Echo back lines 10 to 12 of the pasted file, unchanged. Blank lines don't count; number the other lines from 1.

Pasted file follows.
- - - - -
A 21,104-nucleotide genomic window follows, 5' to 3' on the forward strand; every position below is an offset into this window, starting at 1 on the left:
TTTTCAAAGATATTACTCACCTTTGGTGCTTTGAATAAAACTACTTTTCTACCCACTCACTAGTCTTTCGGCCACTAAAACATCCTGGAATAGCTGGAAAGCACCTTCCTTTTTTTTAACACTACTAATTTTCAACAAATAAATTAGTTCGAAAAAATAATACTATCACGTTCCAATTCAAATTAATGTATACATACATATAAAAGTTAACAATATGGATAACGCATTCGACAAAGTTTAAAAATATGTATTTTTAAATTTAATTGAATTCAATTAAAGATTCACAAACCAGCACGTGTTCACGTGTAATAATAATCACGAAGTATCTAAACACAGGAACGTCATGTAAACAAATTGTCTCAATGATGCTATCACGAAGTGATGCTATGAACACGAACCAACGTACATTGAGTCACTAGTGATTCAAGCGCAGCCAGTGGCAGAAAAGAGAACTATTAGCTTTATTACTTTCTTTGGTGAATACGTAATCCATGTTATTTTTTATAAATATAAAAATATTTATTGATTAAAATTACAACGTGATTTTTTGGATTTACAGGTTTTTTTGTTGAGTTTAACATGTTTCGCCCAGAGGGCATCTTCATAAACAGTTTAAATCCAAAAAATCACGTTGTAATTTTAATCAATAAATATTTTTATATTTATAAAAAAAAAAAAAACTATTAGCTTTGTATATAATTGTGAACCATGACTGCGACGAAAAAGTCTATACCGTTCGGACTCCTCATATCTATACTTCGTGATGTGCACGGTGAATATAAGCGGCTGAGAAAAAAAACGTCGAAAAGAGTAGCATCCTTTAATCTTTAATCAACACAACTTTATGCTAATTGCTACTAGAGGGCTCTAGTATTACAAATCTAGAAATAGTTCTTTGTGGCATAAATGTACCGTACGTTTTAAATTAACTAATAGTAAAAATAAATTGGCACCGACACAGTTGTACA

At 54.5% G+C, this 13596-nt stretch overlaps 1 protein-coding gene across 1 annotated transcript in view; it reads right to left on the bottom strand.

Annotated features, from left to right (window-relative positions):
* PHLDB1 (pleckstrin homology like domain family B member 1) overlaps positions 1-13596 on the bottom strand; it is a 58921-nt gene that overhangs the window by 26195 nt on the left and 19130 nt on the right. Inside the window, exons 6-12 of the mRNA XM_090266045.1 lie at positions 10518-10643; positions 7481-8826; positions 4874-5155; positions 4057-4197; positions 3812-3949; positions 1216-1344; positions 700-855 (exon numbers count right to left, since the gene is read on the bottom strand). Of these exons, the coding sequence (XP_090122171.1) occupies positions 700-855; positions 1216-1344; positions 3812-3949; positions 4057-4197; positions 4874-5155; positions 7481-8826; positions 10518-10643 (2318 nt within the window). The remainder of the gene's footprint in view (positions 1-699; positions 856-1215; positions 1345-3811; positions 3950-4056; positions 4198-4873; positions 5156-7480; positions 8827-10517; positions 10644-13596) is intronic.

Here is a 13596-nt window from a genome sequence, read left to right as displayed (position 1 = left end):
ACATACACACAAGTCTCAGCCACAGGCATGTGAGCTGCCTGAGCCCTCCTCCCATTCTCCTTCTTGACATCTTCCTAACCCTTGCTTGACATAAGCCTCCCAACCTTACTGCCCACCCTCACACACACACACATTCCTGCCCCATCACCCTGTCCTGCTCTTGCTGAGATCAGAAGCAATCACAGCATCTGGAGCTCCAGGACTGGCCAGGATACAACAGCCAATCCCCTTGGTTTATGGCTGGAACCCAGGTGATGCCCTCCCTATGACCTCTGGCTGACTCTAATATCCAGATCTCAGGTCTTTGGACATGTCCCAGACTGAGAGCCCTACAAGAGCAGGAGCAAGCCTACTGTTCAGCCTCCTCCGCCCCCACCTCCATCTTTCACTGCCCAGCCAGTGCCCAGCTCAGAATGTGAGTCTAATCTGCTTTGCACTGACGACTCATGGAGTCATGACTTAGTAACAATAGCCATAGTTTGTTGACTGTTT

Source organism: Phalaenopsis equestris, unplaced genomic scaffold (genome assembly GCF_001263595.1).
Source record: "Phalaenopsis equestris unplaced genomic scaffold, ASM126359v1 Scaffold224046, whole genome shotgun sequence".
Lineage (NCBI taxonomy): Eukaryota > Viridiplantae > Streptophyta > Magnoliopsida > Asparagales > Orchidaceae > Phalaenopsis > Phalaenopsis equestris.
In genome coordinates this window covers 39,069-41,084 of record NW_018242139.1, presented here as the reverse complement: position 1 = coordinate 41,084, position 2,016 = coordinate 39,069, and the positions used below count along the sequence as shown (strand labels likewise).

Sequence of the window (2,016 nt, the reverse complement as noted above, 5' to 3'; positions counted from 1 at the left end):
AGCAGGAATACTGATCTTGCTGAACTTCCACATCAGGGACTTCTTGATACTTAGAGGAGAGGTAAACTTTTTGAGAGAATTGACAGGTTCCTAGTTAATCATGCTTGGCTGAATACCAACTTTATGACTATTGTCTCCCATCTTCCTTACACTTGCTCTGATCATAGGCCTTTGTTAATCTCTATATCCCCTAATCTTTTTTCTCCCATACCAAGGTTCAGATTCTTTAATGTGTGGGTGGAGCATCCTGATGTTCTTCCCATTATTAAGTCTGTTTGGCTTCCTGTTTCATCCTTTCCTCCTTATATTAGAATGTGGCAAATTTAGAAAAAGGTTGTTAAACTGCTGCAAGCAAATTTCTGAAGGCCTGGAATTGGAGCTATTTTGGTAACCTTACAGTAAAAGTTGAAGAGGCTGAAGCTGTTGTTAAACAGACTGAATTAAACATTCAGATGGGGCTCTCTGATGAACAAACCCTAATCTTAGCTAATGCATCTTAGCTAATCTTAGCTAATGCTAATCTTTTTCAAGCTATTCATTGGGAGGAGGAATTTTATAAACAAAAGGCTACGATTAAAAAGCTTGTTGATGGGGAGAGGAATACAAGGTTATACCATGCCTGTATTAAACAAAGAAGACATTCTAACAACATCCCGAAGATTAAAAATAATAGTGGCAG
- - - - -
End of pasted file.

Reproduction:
Lineage (NCBI taxonomy): Eukaryota > Viridiplantae > Streptophyta > Magnoliopsida > Asparagales > Orchidaceae > Phalaenopsis > Phalaenopsis equestris.
In genome coordinates this window covers 39,069-41,084 of record NW_018242139.1, presented here as the reverse complement: position 1 = coordinate 41,084, position 2,016 = coordinate 39,069, and the positions used below count along the sequence as shown (strand labels likewise).

Sequence of the window (2,016 nt, the reverse complement as noted above, 5' to 3'; positions counted from 1 at the left end):